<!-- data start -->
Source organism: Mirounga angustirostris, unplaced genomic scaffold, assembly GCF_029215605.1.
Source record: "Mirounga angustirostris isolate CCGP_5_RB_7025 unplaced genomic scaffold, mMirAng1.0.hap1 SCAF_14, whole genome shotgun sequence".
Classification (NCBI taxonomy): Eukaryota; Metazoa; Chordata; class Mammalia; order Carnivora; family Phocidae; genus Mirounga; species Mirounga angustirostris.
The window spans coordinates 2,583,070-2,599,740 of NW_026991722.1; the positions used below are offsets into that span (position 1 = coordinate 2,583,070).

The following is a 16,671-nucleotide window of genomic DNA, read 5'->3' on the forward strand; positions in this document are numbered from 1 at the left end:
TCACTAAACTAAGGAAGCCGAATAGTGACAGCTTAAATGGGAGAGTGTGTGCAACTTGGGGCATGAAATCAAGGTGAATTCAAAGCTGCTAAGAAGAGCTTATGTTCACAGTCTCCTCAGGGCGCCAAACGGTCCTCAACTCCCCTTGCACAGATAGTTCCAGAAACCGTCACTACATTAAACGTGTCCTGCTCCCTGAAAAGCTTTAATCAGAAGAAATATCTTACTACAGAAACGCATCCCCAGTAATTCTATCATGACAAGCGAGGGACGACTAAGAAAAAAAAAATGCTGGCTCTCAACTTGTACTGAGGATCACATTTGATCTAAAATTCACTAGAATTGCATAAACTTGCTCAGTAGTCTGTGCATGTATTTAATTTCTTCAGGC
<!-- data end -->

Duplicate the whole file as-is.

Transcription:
Source organism: Mirounga angustirostris, unplaced genomic scaffold, assembly GCF_029215605.1.
Source record: "Mirounga angustirostris isolate CCGP_5_RB_7025 unplaced genomic scaffold, mMirAng1.0.hap1 SCAF_14, whole genome shotgun sequence".
Classification (NCBI taxonomy): Eukaryota; Metazoa; Chordata; class Mammalia; order Carnivora; family Phocidae; genus Mirounga; species Mirounga angustirostris.
The window spans coordinates 2,583,070-2,599,740 of NW_026991722.1; the positions used below are offsets into that span (position 1 = coordinate 2,583,070).

The following is a 16,671-nucleotide window of genomic DNA, read 5'->3' on the forward strand; positions in this document are numbered from 1 at the left end:
TCACTAAACTAAGGAAGCCGAATAGTGACAGCTTAAATGGGAGAGTGTGTGCAACTTGGGGCATGAAATCAAGGTGAATTCAAAGCTGCTAAGAAGAGCTTATGTTCACAGTCTCCTCAGGGCGCCAAACGGTCCTCAACTCCCCTTGCACAGATAGTTCCAGAAACCGTCACTACATTAAACGTGTCCTGCTCCCTGAAAAGCTTTAATCAGAAGAAATATCTTACTACAGAAACGCATCCCCAGTAATTCTATCATGACAAGCGAGGGACGACTAAGAAAAAAAAAATGCTGGCTCTCAACTTGTACTGAGGATCACATTTGATCTAAAATTCACTAGAATTGCATAAACTTGCTCAGTAGTCTGTGCATGTATTTAATTTCTTCAGGC